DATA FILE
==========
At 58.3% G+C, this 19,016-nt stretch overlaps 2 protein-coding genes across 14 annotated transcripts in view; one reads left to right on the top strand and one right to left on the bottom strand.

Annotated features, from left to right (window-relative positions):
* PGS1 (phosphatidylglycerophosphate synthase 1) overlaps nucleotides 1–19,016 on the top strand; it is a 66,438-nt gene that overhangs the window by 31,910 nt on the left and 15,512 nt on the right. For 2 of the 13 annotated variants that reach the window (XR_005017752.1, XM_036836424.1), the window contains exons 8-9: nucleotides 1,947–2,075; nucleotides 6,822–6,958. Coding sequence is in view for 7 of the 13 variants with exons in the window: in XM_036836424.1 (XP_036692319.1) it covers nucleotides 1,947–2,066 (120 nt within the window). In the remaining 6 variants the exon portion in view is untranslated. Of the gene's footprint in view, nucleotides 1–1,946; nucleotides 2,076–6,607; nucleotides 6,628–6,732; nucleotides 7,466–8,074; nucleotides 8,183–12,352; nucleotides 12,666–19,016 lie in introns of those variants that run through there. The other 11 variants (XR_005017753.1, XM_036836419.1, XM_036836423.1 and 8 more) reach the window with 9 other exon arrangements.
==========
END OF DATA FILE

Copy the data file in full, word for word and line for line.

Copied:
At 58.3% G+C, this 19,016-nt stretch overlaps 2 protein-coding genes across 14 annotated transcripts in view; one reads left to right on the top strand and one right to left on the bottom strand.

Annotated features, from left to right (window-relative positions):
* PGS1 (phosphatidylglycerophosphate synthase 1) overlaps nucleotides 1–19,016 on the top strand; it is a 66,438-nt gene that overhangs the window by 31,910 nt on the left and 15,512 nt on the right. For 2 of the 13 annotated variants that reach the window (XR_005017752.1, XM_036836424.1), the window contains exons 8-9: nucleotides 1,947–2,075; nucleotides 6,822–6,958. Coding sequence is in view for 7 of the 13 variants with exons in the window: in XM_036836424.1 (XP_036692319.1) it covers nucleotides 1,947–2,066 (120 nt within the window). In the remaining 6 variants the exon portion in view is untranslated. Of the gene's footprint in view, nucleotides 1–1,946; nucleotides 2,076–6,607; nucleotides 6,628–6,732; nucleotides 7,466–8,074; nucleotides 8,183–12,352; nucleotides 12,666–19,016 lie in introns of those variants that run through there. The other 11 variants (XR_005017753.1, XM_036836419.1, XM_036836423.1 and 8 more) reach the window with 9 other exon arrangements.